Trending News for June 1

Mother Puts 6-year-old Daughter on Unnecessary Surgeries; J&J Seeks to Void $2B Talcum Powder Verdict; Naomi Osaka Withdrew from French Open; Shop Owner Charged for Killing Customer Who Refused to Pay; ‘Cocktails to Go’ is Extended Until 2024


Mother Accused of Putting 6-year-old Daughter Under Hundreds of Unnecessary Surgeries

A 31-year-old Washington state-based mother, Sophie Hartman, faces domestic violence and assault charges, as she was accused of putting her 6-year-old adopted daughter through surgeries and medical procedures that are unnecessary.

The prosecutors alleged that Hartman forced the child to undergo at least 473 unnecessary medical procedures, according to the court documents. The charges include assault on a child in the second degree and domestic violence.

The list of procedures, which date back to 2016, included a hormonal implant, a feeding tube placed directly into her stomach, and total parenteral nutrition (TPN) to flush her intestines, among procedures. Against the doctor’s advice, Hartman also forced the child to use leg braces and a wheelchair. 

According to a 2019 interview with a local news outlet, Hartman, who is white, adopted her two Black daughters from Zambia. The court document showed that the police discovered a search history on her iPhone and iPad that include “making a pretend model of hearing aid,” “cochlear implants Black child,” “how to get paid to take care of a member of a family with disability,” and “funeral songs.”

When Hartman’s daughter was admitted for a 16-day stay at the Seattle Children’s Hospital in February, the doctors were alarmed after reviewing her extensive medical history despite the child’s healthy state.

Dr. Rebecca Wiester, the Seattle Children’s Hospital director, wrote a letter to the Department of Children, Youth, and Families, asking for a deeper investigation into the case of the 6-year-old. The letter stated that the doctors believed that at the hands of her caretaker, the child is at profound risk.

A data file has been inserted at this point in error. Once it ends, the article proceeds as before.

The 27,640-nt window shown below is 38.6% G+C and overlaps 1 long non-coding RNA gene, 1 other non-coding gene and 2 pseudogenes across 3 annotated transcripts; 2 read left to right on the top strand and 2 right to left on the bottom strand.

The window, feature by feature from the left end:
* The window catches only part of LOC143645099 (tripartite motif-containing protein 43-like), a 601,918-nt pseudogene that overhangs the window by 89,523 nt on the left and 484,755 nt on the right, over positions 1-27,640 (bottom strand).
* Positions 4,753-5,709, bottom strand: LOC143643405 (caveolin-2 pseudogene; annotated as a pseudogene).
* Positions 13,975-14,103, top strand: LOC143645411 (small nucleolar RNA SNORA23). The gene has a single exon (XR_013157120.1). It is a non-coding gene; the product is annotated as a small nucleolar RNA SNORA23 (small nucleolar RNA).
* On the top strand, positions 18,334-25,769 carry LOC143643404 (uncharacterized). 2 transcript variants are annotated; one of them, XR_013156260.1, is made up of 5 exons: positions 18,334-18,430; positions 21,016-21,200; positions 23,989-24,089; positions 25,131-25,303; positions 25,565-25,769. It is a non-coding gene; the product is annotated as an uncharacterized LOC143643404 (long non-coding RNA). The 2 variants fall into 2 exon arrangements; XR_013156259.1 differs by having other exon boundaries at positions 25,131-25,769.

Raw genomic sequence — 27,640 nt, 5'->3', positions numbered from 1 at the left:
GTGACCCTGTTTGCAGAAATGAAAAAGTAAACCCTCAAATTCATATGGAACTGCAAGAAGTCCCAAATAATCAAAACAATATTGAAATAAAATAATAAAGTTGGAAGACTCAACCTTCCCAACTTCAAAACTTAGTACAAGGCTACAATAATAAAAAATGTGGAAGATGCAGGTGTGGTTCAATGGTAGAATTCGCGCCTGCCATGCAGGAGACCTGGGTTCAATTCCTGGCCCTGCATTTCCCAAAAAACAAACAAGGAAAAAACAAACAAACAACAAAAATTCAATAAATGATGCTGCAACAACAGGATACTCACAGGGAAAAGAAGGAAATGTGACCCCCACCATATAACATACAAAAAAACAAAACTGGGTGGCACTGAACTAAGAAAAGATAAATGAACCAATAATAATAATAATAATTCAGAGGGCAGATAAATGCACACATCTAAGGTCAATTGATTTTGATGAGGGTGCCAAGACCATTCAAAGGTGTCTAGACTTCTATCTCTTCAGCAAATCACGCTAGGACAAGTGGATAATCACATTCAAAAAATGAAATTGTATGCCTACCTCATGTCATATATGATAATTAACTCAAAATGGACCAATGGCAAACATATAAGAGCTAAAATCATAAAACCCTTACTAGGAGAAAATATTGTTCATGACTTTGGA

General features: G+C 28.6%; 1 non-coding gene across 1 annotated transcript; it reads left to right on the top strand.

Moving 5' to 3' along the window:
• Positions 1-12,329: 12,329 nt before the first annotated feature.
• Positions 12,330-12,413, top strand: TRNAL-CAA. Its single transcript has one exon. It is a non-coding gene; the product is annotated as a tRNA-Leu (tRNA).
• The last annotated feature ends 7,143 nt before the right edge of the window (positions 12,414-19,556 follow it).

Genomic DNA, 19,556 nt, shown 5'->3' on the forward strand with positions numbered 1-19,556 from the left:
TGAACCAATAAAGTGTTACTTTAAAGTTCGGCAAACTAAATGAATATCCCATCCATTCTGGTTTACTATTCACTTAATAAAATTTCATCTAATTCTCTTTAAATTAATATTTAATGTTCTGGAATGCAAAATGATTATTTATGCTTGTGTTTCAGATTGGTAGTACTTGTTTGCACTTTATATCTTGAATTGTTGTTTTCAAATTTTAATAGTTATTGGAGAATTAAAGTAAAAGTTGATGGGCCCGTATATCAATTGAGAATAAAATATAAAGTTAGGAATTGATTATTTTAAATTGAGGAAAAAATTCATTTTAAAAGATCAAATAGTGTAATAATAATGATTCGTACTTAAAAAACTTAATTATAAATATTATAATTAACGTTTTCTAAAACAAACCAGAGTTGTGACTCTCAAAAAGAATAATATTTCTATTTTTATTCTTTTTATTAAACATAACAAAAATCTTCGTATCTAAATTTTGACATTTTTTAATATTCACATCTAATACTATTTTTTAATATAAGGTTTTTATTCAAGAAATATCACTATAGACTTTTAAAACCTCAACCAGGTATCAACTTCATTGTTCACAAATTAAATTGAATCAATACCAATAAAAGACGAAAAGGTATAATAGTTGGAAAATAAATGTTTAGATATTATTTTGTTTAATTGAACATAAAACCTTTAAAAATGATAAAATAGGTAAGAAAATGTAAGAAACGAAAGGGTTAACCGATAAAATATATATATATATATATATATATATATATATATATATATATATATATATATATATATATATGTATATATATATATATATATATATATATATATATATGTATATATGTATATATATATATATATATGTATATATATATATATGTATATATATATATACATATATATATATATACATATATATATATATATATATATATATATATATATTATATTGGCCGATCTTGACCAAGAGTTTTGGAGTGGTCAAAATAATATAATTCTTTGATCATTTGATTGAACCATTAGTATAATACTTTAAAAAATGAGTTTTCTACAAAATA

“All the available evidence obtained during the course of her admission suggests [the child] is a healthy young 6-year-old who would continue to benefit from de-escalation of medical support and normalization of her childhood experience,” Wiester wrote in the probable-cause documents.

After the child was weaned off from all medication, the prosecution said she had made a steady recovery and no longer requires her feeding tube, TNP, wheelchair, or braces.


Johnson & Johnson Seeks to Void $2B Talcum Powder Cancer Verdict

Johnson & Johnson, a pharmaceutical giant, asks the United States Supreme Court to review the $2 billion verdict against it. The judgment favored the 22 women who said the talc products manufactured by the company contain asbestos that causes ovarian cancer.

The States Supreme Court will decide as early as Tuesday whether it will involve itself.

The St. Louis Circuit Court conducted a six-week trial in 2018, where a jury awarded the amount of $4.7 billion to the 22 women who developed ovarian cancer after using J&J talc products.

Circuit Judge Rex Burlison wrote that the defendants showed particularly reprehensible conduct in the evidence presented at the trial.

“The defendants knew of the presence of asbestos in products that they knowingly targeted for sale to mothers and babies, knew of the damage their products caused, and misrepresented the safety of these products for decades,” Burlison wrote.

Missouri appeals court rejected the appeal of J&J to overturn the jury verdict but reduced the amount to $2.1 billion because some of the women were from out of state.